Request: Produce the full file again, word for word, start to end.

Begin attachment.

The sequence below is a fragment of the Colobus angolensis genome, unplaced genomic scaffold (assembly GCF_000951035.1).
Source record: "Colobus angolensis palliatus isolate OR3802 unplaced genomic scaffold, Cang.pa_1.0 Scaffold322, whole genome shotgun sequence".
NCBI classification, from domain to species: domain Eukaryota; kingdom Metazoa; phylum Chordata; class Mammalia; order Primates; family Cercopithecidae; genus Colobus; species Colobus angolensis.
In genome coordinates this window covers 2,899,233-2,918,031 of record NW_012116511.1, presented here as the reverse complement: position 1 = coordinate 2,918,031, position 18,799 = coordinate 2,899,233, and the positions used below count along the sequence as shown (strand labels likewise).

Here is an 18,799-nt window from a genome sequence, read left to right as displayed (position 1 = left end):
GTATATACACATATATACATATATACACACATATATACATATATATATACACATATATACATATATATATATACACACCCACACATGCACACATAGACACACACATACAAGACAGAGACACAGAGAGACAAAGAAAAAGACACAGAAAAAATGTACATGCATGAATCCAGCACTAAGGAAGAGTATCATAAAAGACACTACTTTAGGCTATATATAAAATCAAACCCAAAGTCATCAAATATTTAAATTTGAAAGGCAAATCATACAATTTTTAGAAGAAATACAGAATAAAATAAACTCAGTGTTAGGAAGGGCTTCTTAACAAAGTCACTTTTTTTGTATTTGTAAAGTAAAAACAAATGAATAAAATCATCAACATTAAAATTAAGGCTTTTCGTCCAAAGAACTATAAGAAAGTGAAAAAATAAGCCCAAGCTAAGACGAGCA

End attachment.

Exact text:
The sequence below is a fragment of the Colobus angolensis genome, unplaced genomic scaffold (assembly GCF_000951035.1).
Source record: "Colobus angolensis palliatus isolate OR3802 unplaced genomic scaffold, Cang.pa_1.0 Scaffold322, whole genome shotgun sequence".
NCBI classification, from domain to species: domain Eukaryota; kingdom Metazoa; phylum Chordata; class Mammalia; order Primates; family Cercopithecidae; genus Colobus; species Colobus angolensis.
In genome coordinates this window covers 2,899,233-2,918,031 of record NW_012116511.1, presented here as the reverse complement: position 1 = coordinate 2,918,031, position 18,799 = coordinate 2,899,233, and the positions used below count along the sequence as shown (strand labels likewise).

Here is an 18,799-nt window from a genome sequence, read left to right as displayed (position 1 = left end):
GTATATACACATATATACATATATACACACATATATACATATATATATACACATATATACATATATATATATACACACCCACACATGCACACATAGACACACACATACAAGACAGAGACACAGAGAGACAAAGAAAAAGACACAGAAAAAATGTACATGCATGAATCCAGCACTAAGGAAGAGTATCATAAAAGACACTACTTTAGGCTATATATAAAATCAAACCCAAAGTCATCAAATATTTAAATTTGAAAGGCAAATCATACAATTTTTAGAAGAAATACAGAATAAAATAAACTCAGTGTTAGGAAGGGCTTCTTAACAAAGTCACTTTTTTTGTATTTGTAAAGTAAAAACAAATGAATAAAATCATCAACATTAAAATTAAGGCTTTTCGTCCAAAGAACTATAAGAAAGTGAAAAAATAAGCCCAAGCTAAGACGAGCA